Hutchins and other Allen proponents didn’t back down. “Holston had the ability to do it,” Hutchins said. “We weren’t part of the deep south, and Holston Home was already inclusive. We already had African-American children and had hired the first African-American house mother.”

The Holston region was seen as “historically atypical of the south,” since East Tennessee voted overwhelmingly against secession and was deeply divided between the Union and Confederate during the Civil War, according to Winegar.

“We wanted to make it work, and it did work,” Winegar said, referring to the delegation’s ultimate decision to request Allen as their Episcopal leader.

Productive years

In August 1968, Allen was cordially welcomed to Holston Conference with a reception, although many would continue to resent his presence.

“He had a lot of warm friends who stood by him through whatever,” said the Rev. Paul Marchbanks, retired clergy member in Knoxville, Tenn. “I’m sure they lost a lot of friends because of it.”

Allen served eight productive years in Holston Conference, leading the establishment of full-time counseling for pastors and families in 1972 and a funded pension program for retirees in 1973. During the 1970s, Holston led all 76 United Methodist annual conferences in giving to higher education. Of the 19 cabinet members he appointed in his eight years, three were black: Marchbanks in Morristown District, the Rev. Raymon White in Johnson City District, and the Rev. Walter Willis in Maryville District.

A graduate of Gammon Theological Seminary, Allen was known for his command of the language (“You had to get a Merriam-Webster dictionary just to understand his sermons,” says Hutchins), but also for his command, period. The man from Meridian, Miss., singularly impressed, intimidated, and infuriated his flock with what the Rev. Stan McCready called “his tendencies toward autocratic leadership.”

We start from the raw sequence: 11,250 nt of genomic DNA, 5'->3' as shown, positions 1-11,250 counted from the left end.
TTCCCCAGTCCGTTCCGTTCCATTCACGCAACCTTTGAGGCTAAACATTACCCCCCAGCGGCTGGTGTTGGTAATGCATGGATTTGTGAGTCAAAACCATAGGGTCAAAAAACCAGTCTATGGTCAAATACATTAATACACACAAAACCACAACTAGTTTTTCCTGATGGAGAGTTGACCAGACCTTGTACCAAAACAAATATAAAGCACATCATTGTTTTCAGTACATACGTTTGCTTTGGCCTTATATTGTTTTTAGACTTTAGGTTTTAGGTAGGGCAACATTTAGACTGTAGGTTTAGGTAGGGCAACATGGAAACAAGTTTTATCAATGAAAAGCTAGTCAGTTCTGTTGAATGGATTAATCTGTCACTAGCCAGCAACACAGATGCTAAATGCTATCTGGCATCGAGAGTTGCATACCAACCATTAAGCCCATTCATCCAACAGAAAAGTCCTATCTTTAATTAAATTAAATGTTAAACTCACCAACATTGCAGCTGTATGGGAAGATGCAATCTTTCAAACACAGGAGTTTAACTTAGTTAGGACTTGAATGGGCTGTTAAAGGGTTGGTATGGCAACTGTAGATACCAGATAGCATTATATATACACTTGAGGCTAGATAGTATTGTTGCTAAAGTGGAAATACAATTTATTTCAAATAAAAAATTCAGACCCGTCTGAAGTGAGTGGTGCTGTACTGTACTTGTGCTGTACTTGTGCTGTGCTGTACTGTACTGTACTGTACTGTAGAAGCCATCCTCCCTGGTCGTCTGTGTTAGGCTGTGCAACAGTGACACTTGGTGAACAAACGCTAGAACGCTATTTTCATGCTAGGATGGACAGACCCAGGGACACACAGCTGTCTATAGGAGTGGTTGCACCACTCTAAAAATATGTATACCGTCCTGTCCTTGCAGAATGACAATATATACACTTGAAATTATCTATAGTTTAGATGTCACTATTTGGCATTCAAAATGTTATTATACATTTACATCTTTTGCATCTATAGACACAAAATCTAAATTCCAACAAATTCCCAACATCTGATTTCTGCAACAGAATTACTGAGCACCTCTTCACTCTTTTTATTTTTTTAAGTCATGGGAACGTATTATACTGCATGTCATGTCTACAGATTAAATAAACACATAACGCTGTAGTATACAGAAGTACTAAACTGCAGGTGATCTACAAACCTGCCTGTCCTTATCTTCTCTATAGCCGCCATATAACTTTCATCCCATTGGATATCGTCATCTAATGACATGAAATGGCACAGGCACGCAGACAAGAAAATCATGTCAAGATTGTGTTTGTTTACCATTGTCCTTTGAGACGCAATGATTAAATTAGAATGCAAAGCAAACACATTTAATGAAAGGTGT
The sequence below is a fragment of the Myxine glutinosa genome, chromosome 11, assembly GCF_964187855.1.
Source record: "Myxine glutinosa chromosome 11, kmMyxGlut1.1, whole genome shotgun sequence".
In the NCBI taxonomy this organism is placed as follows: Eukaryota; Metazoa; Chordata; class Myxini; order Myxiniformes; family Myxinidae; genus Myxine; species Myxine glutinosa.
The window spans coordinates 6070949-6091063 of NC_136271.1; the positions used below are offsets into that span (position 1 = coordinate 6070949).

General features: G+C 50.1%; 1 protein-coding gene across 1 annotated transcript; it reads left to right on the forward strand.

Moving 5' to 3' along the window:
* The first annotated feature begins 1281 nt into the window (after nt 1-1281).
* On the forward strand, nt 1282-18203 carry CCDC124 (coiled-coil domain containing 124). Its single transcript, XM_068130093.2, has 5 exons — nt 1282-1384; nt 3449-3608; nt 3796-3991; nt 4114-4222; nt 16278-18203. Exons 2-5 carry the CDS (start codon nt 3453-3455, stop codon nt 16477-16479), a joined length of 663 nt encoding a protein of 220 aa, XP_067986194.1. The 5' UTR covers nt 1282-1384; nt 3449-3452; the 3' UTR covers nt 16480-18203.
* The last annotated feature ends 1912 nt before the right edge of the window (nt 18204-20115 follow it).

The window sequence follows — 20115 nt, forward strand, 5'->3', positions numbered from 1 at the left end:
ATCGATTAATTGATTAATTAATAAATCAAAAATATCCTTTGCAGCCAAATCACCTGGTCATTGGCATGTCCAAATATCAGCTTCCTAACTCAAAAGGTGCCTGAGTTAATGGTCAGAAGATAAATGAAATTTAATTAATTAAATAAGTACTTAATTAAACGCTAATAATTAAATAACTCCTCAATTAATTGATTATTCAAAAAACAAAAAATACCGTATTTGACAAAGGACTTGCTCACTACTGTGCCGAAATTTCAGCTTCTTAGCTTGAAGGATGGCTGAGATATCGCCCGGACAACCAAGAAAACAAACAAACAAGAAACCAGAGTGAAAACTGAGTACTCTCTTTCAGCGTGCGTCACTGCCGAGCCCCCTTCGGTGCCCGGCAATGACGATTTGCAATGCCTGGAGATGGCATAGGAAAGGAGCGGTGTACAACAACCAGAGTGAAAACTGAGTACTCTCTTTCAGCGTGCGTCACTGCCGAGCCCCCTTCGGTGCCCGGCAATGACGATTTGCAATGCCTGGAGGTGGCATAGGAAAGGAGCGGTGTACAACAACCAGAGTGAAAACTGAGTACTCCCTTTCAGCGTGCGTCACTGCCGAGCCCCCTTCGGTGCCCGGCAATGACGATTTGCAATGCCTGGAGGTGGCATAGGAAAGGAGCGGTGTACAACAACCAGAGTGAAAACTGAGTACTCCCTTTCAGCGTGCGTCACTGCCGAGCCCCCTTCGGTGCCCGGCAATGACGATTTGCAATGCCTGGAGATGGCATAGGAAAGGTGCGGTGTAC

“The Black church is said to obey bishops and pastors more readily than the white tradition,” the editor of the Holston United Methodist wrote in an editorial dated Aug. 27, 1976. “Thus, Bishop Allen had a major transition from a black to a white conference.”

Still, “a Black bishop in Holston worked!” McCready wrote. “Much credit is due the Bishop and the conference for proving that possibility to southern United Methodists, sister denominations, non-church people, and ourselves.”

In 1976, Allen was assigned to the Western North Carolina Conference. He requested the move, after the Holston Annual Conference invited him back for a third term, but only with the closest of margins (288-284). McCartt and others remember it as a disappointing conclusion to a progressive period in history.

“It was sad, but he sat there and endured it,” McCartt said of the vote that led to Allen’s departure from Holston.

McCready encouraged his readers to focus on progress made. “I take honor and pride that a black man was able to lead for eight years in a geographic section which is more racist that we may be willing to admit,” he wrote.

Twenty-eight years later, on July 14, 2004, an African-American man named James Edward Swanson, Sr., was elected bishop of the United Methodist Church by the Southeastern Jurisdictional Conference.

He was the Holston delegation’s first choice to be their next bishop.

 

See also:

  • "Bishop James Swanson assigned to Holston area," (The Call, 7/30/04)
  • "African Americans gather to remember Central Jurisdiction," (UMNS, 9/1/04)
  • "United Methodist Bishop L. Scott Allen dies at age 86," (UMNS, 9/20/04)